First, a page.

AVX512-IFMA(52) Improvement for IceLake and TigerLake

CPU Multi-Media Vectorised SIMD

What is Sandra’s Multi-Media benchmark?

The “multi-media” benchmark in Sandra was introduced way back with Intel’s MMX instruction set (and thus Pentium MMX) to show the difference vectorisation brings to common algorithms, in this case (Mandelbrot) fractal generation. While MMX did not have floating-point support – we can emulate them using integers of various widths (short/16-bit, int/32-bit, long/int64/64-bit, etc.).

The benchmark thus contains various precision tests using both integer and floating point data, currently 6 (single/double/quad-floating point, short/int/long integer) with more to come in the near future (half/FP16 floating-point, etc.). Larger widths provide more precision and thus generate more accurate fractals (images) but are slower to compute (they also take more memory to store).

While the latest instruction sets (AVX(2)/FMA, AVX512) do naturally support floating-point data, integer compute performance is still very much important thus its performance needs to be tested. As quantities become larger (e.g. memory/disk sizes, pointers/address spaces, etc.) we have moved from int/32-bit to long/64-bit processing with even exclusive 64-bit algorithms (e.g. hashing SHA512).

What is the “trouble” with 64-bit integers?

While all native 64-bit processors (e.g. x64, IA64, etc.) support native 64-bit integer operations, these are generally scalar with limited SIMD vectorised support. Multiplication is especially “problematic” as it has the potential to generate numbers up to twice (2x) the number of bits – thus multiplying two 64-bit integers can generate 128-bit integer full result for which there was no (SIMD) support.

Intel has added native full 128-bit multiplication support (MULX) with the BMI2 (Bit Manipulation Instructions Version 2) but that is still scalar (non-SIMD); not even the latest AVX512-DQ instruction set brought support. While we could emulate full 128-bit multiplication using native 32-bit to 64-bit halves multiplication we have chosen to wait for native support. An additional issue (for us) is that we use “signed integers” (i.e. can hold both positive (+ve) and negative (-ve) values) while most multiplication instructions are for “unsigned integers” (thus can hold only positive values) – thus we need to modify the result for our needs which incurs overheads.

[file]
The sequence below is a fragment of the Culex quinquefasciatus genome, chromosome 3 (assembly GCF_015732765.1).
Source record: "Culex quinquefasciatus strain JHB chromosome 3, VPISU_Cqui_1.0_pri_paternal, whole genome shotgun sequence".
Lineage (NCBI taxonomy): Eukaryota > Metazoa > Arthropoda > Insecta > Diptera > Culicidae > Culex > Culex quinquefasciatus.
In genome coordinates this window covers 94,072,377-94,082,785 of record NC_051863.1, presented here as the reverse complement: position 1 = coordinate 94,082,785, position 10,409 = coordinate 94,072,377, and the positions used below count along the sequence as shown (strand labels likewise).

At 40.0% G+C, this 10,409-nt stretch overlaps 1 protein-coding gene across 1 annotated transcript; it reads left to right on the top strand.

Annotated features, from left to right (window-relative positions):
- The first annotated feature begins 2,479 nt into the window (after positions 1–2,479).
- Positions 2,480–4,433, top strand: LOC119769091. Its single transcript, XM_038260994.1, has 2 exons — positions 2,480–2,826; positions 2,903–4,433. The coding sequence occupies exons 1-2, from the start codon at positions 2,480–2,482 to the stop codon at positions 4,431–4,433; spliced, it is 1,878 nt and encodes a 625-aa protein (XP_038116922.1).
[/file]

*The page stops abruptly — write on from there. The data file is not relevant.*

Thus the long/64-bit integer benchmark in Sandra remained non-vectorised until the introduction of AVX512-IFMA52.

What is AVX512-IFMA52?

IFMA52 is one of the new extensions of AVX512 introduced with “IceLake” (ICL) that supports native 52-bit fused multiply-add with 104-bit result. As it is 512-bit wide, we can multiply-add eight (8) pairs 64-bit integers in one go every 2 clocks (0.5 throughput, 4 latency on ICL) – especially useful for algorithms like (Mandelbrot) fractals where we can operate on many pixels independently.

As is generates a 104-bit full result, it is (as per name) only a 52-bit integer thus we need to restrict our integers to 52-bits. It also operates on unsigned integers only thus needs to be modified for our signed-integer purpose. Note also that while it is a fused multiply-add, we have chosen to use only the multiply feature here (in this Sandra version 20/20 R9); future versions (of Sandra) may use the full multiply-add feature for even better performance.

Native Performance

We are testing native arithmetic, SIMD and cryptography performance using the highest performing instruction sets (AVX512, AVX2, AVX, etc.).

Results Interpretation: Higher values (GOPS, MB/s, etc.) mean better performance.

Environment: Windows 10 x64, latest Intel drivers. 2MB “large pages” were enabled and in use. Turbo / Boost was enabled on all configurations.

Native Benchmarks Intel Core i7 1065G7 (IceLake ULV) Intel Core i7 1165G7 (TigerLake ULV) Comments
BenchCpuMM Emulated Int64 ALU64 (Mpix/s) 3.67 4.34 While native, scalar int64 processing is pretty slow.
BenchCpuMM Native Int64 ADX/BMI2 (Mpix/s) 21.24 [+5.78x] Using BMI2 for 64-bit multiplication increases (scalar) performance by 6x!
BenchCpuMM Emulated Int64 SSE4 (Mpix/s) 13.92 [-35%] Using vectorisation though SSE4 (2x wide) is not enough to beat ADX/BMI
BenchCpuMM Emulated Int64 AVX2 (Mpix/s) 22.8 [+64%] AVX2 is 4x wide (256-bit) and just about beats scalar ADX/BMI2.
BenchCpuMM Emulated Int64 AVX512/DQ (Mpix/s) 33.53 [+47%] 512-bit wide AVX512 is 47% faster than AVX2.
BenchCpuMM Native Int64 AVX512/IFMA52 (Mpix/s) 55.87 [+66%] / [+15x over ALU64] 70.41 [+16x over ALU64] IFMA52 is 66% faster than normal AVX512 and over 15x faster than scalar ALU.